Why is that immigrant barman fresh from architecture school designing only shamrocks on the head of your Guinness? Or that cleaning lady with perfect English and the degree in literature, why is she cleaning the blackboard at your kids’ school and not teaching at it? Traditional accounts of immigrant success, or otherwise, in the labour market highlight a number of important, even obvious, factors at play in outcomes such as these: grasp of the language, level of education, time in the country, and networks of contacts all matter.
We all know that the sea is a dangerous place and should be treated with respect but it seems that Australian politicians have taken things a step (possibly even a leap) further. From sharks to asylum seekers the political response appears way out of line with the scale of the risk.
In the United Kingdom the name Matthew Flinders will rarely generate even a glint of recognition, whereas in Australia Captain Matthew Flinders (1774-1814) is (almost) a household name. My namesake was not only the intrepid explorer who first circumnavigated and mapped the continent of Australia but he is also a distant relative whose name I carry with great pride. But having spent the past month acquainting myself with Australian politics I can’t help wonder how my ancestor would have felt about what has become of the country he did so much to put on the map. Continue reading Sharks, asylum seekers, and Australian politics→
Liberal welfare states like Australia and Canada are often assumed to rely centrally on market mechanisms to provide welfare. Typically, in these countries, fewer obligations are owed by adult family members to other adults family members than in conservative welfare states. However, in the area of immigrant welfare, my research reveals that immigrant sponsors are increasingly bearing the brunt of financial costs of their parents and partners. Immigration selection policies place enduring contractual obligations upon adult immigrant sponsors to support their grown relatives, sometimes for long periods of time following immigration entry. These new forms of contractual obligations not only illuminate the stringent world of immigrant welfare provision, they also extend our understanding of familialism within welfare studies. Continue reading Welfare restrictions place financial pressure on new immigrant families→
Ever since immigrants began to come to the UK in significant numbers after the Second World War, governments have sought to find ways to manage relations between the white British ‘host’ community and new arrivals. This was politically problematic from the earliest days in the late 1940s as some British people resented their arrival; these tensions led in some cases to what were dubbed ‘race’ riots, initially blamed on migrants failing to adjust but later recognised to be generated by white hostility, assisted by racist policing responses. Initially, it was widely assumed that immigrants would assimilate into British culture and effectively become British people in every way save for the colour of their skins. This assimilationist approach was later (in the 1960s) recognised as unrealistic and demeaning to migrants’ cultures and identity, and gave way to approaches which were more respectful of migrants’ original identities; structures and organisations were created under the general rubric of race relations or community relations.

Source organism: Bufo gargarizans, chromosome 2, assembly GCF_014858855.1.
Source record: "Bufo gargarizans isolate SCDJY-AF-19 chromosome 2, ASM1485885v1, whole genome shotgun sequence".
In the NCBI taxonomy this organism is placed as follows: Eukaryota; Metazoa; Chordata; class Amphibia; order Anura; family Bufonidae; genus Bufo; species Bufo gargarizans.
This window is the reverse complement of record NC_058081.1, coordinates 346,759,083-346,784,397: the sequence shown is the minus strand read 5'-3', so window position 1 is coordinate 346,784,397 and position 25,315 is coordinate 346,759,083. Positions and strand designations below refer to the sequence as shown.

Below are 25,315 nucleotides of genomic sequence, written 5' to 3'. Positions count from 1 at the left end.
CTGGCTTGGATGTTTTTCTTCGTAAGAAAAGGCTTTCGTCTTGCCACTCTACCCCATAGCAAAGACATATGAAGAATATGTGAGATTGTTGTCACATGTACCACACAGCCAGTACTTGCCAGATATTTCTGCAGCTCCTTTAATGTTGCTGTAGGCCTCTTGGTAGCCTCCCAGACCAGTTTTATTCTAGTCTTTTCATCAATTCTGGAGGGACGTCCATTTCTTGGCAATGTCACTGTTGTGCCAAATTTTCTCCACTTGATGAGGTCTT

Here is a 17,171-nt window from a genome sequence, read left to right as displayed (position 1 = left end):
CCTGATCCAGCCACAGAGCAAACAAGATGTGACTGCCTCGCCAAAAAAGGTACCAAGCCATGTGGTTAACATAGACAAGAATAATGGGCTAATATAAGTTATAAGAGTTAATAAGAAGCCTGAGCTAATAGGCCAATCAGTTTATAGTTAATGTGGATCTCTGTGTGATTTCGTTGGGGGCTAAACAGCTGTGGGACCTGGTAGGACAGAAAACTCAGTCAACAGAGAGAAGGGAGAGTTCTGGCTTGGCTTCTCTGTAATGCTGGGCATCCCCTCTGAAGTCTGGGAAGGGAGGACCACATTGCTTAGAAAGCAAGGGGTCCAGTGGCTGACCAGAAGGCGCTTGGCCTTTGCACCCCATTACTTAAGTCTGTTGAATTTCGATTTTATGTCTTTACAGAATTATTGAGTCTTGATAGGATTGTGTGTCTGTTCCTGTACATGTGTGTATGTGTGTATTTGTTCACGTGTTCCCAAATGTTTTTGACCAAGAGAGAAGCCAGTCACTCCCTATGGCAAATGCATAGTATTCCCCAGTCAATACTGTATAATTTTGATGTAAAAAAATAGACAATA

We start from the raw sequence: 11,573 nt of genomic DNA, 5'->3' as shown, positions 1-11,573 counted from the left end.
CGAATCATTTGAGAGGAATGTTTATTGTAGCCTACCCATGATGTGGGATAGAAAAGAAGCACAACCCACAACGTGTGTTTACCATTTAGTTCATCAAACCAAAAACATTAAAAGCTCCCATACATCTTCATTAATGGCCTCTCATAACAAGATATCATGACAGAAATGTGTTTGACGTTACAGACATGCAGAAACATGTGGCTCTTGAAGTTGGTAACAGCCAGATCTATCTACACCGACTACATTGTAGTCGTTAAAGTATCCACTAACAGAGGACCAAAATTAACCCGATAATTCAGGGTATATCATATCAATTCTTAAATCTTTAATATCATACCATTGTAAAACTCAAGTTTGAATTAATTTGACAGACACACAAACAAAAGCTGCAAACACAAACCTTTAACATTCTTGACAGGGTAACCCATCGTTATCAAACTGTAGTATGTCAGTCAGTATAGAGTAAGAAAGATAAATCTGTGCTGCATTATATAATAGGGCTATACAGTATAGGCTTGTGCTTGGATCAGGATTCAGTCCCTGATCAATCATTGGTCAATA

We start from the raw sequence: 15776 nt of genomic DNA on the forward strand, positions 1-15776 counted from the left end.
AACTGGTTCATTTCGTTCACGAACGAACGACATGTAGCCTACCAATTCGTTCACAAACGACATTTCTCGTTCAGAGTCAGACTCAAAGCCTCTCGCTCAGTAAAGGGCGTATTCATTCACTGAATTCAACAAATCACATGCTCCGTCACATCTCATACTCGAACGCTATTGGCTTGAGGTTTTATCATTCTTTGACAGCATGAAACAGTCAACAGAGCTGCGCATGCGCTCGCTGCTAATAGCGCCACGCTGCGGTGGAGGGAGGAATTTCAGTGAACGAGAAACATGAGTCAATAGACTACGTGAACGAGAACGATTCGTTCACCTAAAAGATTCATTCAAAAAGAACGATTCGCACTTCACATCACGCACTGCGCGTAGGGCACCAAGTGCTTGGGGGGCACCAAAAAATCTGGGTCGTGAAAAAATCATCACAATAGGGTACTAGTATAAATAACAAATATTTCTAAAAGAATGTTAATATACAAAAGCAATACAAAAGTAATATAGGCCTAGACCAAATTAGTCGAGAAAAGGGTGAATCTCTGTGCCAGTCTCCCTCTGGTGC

Eventually, the official policy response became known as multiculturalism, whereby, within a broad acceptance of British values and norms, migrants were free to maintain many important elements of their own culture. By the early part of the 21st century, however, in the context of increasing diversity and growing minority numbers, and anxiety about the growth of terrorism, some influential political voices were arguing that migrants were establishing what were effectively autonomous communities separate from the mainstream of British society. One such influential voice, Trevor Phillips, argued that Britain was ‘sleepwalking towards segregation’ and that this was the cause of much social and economic dislocation and, indeed, major disturbances in areas where there were significant migrant settlements. This ignored the fact that for many years, migrants had been disproportionately affected by poverty and social exclusion as a result of institutional and individual racism, and heavy-handed policing. The dominant government position now is that ‘multiculturalism is dead’ and the policy clock appears to be edging back towards an assimilationist position under the policy cover of what is now known as community cohesion and other similarly amorphous terms.
This article reports a study of managing local cultural relations in a city in northern England which found that ‘multiculturalism’ is never talked about in local authority policies or practices. The overall picture was one which distanced significantly from an explicit ‘race’ agenda, instead focusing on language, narratives and perceptions of difference and community tensions This shift appeared to be at the expense of tackling inequalities with targeted service provision and the representation of migrant and minority individuals or groups in local initiatives. The result is a dual, apparently contradictory process. The de-emphasis of ‘race’ in community cohesion and equalities policies aimed at managing difference has emerged alongside heightened security concerns, hostile media representations and xenophobia which reify different, Other, identifiable and racialised groups, in particular Muslims. It is now far more difficult to source financial support for migrant community organisations but the difficulties facing these communities – often generated by racist responses – remain.